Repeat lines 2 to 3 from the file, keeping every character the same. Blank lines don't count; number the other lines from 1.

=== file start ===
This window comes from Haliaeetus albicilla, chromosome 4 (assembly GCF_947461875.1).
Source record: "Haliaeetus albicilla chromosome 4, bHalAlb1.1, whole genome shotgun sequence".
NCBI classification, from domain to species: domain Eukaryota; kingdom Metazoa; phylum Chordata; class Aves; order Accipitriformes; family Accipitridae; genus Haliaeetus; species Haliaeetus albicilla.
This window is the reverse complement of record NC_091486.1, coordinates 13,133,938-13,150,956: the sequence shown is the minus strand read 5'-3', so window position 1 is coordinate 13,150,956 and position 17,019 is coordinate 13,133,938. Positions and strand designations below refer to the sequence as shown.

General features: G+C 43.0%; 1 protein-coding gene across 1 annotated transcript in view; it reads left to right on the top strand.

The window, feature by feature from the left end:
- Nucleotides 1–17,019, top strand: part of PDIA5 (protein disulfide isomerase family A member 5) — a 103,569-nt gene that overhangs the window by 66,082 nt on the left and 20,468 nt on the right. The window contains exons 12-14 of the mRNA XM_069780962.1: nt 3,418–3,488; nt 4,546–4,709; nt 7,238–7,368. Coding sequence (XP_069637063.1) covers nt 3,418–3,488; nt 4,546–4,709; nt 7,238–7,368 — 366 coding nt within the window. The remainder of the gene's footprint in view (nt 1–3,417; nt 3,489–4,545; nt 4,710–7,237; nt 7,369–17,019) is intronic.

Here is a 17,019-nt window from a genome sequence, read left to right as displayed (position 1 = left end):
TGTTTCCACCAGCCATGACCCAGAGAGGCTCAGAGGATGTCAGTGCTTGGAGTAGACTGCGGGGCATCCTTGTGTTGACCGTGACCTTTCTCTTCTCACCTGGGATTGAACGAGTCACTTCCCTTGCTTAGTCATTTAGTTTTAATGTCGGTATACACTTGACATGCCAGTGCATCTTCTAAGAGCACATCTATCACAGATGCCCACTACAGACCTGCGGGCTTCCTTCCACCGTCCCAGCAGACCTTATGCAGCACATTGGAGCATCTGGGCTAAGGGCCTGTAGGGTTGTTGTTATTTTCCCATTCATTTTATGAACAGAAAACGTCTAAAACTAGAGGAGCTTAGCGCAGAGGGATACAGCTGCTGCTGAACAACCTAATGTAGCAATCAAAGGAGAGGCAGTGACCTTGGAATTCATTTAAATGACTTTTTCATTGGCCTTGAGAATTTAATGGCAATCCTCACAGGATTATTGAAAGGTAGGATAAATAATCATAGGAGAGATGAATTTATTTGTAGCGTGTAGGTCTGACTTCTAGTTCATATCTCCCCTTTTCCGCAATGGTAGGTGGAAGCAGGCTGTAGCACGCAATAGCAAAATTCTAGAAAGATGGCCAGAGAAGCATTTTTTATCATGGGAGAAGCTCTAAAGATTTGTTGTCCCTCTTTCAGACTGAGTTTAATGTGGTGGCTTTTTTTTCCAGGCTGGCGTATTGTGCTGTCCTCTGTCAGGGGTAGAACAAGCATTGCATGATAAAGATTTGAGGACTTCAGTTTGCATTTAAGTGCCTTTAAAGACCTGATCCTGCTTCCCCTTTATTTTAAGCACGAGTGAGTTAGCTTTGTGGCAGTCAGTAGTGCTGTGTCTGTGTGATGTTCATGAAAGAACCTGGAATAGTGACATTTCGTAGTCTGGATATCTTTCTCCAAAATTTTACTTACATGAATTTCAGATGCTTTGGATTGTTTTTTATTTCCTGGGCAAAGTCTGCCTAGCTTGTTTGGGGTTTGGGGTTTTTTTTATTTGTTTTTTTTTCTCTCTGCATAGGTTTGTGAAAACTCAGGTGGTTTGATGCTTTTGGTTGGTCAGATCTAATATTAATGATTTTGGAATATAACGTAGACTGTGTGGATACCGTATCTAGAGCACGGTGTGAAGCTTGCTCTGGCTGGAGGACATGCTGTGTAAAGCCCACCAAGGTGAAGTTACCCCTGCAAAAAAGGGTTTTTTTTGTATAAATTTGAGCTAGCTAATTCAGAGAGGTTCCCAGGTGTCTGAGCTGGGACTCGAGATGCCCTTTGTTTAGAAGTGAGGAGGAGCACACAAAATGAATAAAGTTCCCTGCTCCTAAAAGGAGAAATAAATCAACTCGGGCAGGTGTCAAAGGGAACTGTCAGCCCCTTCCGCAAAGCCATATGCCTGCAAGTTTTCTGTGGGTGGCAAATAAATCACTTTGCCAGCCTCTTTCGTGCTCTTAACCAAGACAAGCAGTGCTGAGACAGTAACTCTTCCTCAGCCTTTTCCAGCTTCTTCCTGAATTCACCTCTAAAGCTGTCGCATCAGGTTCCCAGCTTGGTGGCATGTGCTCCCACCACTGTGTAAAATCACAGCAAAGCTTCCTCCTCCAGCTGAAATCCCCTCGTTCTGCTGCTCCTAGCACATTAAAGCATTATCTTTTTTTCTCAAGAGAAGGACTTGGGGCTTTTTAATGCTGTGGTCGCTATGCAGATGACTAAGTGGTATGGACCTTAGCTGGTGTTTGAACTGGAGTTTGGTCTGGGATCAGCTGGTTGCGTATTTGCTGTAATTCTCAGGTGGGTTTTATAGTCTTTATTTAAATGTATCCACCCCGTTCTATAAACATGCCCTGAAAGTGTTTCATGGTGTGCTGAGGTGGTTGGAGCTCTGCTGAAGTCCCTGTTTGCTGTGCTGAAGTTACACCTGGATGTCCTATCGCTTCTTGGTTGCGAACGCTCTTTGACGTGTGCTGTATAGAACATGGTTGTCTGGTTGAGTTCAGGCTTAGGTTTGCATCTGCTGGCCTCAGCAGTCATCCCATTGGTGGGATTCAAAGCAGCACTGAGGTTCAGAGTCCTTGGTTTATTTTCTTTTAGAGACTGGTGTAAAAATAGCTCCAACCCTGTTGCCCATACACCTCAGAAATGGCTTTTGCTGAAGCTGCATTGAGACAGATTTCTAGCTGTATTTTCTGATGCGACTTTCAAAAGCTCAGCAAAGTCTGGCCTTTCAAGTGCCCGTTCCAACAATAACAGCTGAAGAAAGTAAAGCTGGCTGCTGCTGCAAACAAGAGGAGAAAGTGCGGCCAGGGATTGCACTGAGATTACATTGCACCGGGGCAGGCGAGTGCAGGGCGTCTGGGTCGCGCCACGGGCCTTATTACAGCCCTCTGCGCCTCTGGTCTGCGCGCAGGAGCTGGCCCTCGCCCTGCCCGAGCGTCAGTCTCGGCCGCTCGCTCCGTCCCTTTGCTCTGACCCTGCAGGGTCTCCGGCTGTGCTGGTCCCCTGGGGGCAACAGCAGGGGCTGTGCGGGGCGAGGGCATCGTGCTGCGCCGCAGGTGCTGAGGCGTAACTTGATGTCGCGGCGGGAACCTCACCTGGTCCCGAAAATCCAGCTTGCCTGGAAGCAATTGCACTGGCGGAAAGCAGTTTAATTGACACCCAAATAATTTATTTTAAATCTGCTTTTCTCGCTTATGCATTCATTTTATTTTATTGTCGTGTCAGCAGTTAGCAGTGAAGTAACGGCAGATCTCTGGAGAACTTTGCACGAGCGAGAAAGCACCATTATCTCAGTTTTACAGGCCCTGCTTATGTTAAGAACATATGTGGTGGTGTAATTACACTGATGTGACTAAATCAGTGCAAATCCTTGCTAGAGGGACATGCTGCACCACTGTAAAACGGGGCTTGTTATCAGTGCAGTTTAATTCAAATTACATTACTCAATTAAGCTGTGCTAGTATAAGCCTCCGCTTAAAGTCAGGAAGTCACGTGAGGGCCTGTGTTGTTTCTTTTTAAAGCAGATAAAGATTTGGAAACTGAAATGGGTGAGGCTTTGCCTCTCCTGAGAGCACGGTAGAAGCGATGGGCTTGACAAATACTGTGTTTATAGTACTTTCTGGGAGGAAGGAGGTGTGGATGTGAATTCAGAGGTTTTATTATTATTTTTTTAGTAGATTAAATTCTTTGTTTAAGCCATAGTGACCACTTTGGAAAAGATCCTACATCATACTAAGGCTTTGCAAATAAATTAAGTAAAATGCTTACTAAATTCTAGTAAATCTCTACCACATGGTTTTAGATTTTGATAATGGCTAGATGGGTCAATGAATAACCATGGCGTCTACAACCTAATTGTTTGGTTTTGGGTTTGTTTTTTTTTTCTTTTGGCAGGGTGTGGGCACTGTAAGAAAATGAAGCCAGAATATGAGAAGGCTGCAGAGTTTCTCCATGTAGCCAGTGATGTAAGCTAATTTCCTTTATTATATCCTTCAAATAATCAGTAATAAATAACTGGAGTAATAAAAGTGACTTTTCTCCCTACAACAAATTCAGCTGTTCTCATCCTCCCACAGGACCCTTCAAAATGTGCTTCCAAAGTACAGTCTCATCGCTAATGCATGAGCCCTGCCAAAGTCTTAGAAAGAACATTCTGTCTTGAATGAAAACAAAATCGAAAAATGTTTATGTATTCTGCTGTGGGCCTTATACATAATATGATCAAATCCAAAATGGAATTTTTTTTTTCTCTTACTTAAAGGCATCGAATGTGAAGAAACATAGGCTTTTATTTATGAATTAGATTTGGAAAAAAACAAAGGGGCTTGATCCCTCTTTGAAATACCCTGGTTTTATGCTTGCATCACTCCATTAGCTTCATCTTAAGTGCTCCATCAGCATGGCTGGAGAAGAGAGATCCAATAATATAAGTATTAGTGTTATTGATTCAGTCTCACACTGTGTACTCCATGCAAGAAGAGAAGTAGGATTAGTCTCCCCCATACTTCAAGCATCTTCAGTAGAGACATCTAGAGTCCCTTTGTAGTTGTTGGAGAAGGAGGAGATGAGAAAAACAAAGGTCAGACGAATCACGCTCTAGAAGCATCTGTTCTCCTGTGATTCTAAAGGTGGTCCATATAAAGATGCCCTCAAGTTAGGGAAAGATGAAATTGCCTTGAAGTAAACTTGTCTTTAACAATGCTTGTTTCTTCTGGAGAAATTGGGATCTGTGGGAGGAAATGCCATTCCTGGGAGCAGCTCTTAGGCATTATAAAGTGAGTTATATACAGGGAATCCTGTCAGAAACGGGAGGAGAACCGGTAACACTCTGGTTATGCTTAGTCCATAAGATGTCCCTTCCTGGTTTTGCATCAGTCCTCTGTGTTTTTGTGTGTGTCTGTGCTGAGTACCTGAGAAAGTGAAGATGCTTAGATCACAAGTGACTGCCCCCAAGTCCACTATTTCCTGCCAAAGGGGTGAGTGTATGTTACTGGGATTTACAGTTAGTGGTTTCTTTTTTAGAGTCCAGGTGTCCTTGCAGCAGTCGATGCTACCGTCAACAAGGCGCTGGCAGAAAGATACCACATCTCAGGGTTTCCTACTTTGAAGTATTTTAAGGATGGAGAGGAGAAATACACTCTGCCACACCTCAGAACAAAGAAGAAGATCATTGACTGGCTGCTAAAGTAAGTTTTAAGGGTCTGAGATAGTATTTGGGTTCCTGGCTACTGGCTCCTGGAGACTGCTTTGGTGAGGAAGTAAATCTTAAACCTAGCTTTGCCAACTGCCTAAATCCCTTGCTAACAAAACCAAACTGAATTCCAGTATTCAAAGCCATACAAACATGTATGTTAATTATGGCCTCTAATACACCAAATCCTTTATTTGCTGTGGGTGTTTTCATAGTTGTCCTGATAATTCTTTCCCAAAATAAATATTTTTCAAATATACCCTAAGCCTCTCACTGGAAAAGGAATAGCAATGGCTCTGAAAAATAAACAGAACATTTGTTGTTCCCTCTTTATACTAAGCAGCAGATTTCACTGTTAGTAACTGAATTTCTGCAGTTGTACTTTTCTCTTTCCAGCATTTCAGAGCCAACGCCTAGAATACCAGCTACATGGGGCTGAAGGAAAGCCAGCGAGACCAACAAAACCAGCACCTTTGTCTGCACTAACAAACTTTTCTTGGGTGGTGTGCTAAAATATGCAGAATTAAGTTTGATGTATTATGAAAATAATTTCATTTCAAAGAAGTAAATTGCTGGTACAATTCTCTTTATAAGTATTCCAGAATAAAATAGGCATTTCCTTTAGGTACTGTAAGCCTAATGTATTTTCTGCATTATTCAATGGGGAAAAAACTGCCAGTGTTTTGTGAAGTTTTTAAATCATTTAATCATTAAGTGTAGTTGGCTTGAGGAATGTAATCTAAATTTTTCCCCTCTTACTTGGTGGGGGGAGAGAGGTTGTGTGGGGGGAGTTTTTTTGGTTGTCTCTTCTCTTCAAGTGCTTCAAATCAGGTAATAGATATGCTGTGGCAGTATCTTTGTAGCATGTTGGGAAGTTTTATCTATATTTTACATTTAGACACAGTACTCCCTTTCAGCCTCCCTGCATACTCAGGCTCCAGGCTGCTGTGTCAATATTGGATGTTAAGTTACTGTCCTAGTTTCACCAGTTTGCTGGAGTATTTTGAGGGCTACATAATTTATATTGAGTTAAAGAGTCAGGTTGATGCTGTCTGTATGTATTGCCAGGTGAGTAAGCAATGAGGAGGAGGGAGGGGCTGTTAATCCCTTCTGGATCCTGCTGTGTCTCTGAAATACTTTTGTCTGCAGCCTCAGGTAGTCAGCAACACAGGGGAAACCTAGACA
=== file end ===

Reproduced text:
Source record: "Haliaeetus albicilla chromosome 4, bHalAlb1.1, whole genome shotgun sequence".
NCBI classification, from domain to species: domain Eukaryota; kingdom Metazoa; phylum Chordata; class Aves; order Accipitriformes; family Accipitridae; genus Haliaeetus; species Haliaeetus albicilla.